Festival of the Sea
Gary Stedman dons his sealegs.
For many years the naval dockyards at both Portsmouth and Plymouth would open their gates to the public over a August bank holiday, their 'Navy Days' open houses being a broadly Royal Navy equivalent to the RAF's old 'at home' shows. Most of the RN ships in port would be open, as well as a few overseas visitors. A Sea Harrier, along with various Fleet Air Arm Helicopters, would usually provide the aviation interest. Our family holidays were usually taken down in Devon/Cornwall years ago and the Plymouth 'Navy Days' were always the highlight. Once nearly cancelled because of the Falklands War, I can still clearly remember the 1982 event. The recently returned ships were understandably closed, many still bearing the scars of a long time spent down south. Of course, they were the lucky ones - five others (and one merchantman) never returned.
The International Festival of the Sea appears to follow the same format as these earlier shows - it's just that everything is on a much bigger scale. Triple the international naval representation, throw in twenty-plus tall ships, blow up the inner basin with a tri-service showpiece, add roving bands, fireworks and a late night concert to what you would expect to see at a airshow and you should have the idea. Four-day festival? You need at least a week! To try and do it in one day, as I did, was going to involve some hard choices. Billed as this year's 'taking defence to the nation' showpiece event, the 2001 Festival of the Sea was the third time the event had been staged. With its origins at Bristol in 1996, moving to Portsmouth last time out in 1998, the event has now achieved real international status.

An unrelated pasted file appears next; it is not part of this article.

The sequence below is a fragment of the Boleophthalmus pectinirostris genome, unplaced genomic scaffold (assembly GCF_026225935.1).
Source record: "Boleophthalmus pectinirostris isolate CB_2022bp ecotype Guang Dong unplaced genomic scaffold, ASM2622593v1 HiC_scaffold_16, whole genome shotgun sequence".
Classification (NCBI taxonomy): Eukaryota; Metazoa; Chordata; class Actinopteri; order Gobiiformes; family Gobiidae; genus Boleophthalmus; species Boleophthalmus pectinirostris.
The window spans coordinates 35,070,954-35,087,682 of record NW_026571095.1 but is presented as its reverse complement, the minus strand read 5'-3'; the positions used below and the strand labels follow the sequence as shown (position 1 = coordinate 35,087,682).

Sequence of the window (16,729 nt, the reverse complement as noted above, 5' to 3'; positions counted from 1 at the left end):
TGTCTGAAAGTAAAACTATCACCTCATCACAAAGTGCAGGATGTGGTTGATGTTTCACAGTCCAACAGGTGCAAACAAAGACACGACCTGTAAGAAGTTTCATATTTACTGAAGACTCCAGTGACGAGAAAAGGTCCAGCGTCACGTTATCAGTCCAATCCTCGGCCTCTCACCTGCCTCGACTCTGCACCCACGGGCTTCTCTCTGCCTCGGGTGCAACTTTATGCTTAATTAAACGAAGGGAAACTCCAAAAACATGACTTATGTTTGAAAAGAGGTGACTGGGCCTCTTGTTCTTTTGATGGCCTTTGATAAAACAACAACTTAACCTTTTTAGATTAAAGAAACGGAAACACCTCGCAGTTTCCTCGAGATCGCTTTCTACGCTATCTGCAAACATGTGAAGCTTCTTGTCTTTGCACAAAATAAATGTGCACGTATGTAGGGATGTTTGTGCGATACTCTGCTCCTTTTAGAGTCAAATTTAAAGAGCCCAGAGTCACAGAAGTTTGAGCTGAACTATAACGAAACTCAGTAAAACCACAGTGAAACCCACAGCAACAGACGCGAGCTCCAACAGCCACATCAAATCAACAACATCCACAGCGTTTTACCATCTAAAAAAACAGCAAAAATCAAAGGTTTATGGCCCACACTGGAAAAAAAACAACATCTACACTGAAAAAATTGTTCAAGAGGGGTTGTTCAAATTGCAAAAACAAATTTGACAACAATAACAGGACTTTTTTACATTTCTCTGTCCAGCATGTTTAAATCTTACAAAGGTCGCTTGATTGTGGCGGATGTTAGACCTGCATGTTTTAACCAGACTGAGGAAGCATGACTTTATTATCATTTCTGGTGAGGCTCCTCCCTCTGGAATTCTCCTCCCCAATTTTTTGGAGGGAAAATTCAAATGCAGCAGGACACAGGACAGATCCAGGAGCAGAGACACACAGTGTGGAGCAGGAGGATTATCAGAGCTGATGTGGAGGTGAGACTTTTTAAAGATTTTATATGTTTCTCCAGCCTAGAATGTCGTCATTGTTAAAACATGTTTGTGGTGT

As the venue is a working naval dockyard, visitors had to be prepared for a fair walk to get round most of the exhibitions. Unlike most airshows it is simply just not possible to head from A to B directly, as you find yourself in a maze of inner basins and dry-docks. Frustrating when the ship, or exhibit you want to visit appears to be so near! Thoughtfully, maps and information booths were at hand to help many confused punters. To visit as many ships as possible, a military style plan of operation is required, as long queues formed to board virtually all the ships very quickly. For obvious reasons, ships' crews are only prepared to allow certain numbers of visitors to board at any one time. A few disgruntled comments have since been heard about the queues to board the more popular ships (HMS Illustrious and the USS Winston S. Churchill in particular). This is nothing new, as just as long a wait could be expected whenever a RN Nuclear fast-attack submarine was open to the public at Plymouth. To be fair, the waiting times shown while queuing to board the Churchill were greatly exaggerated.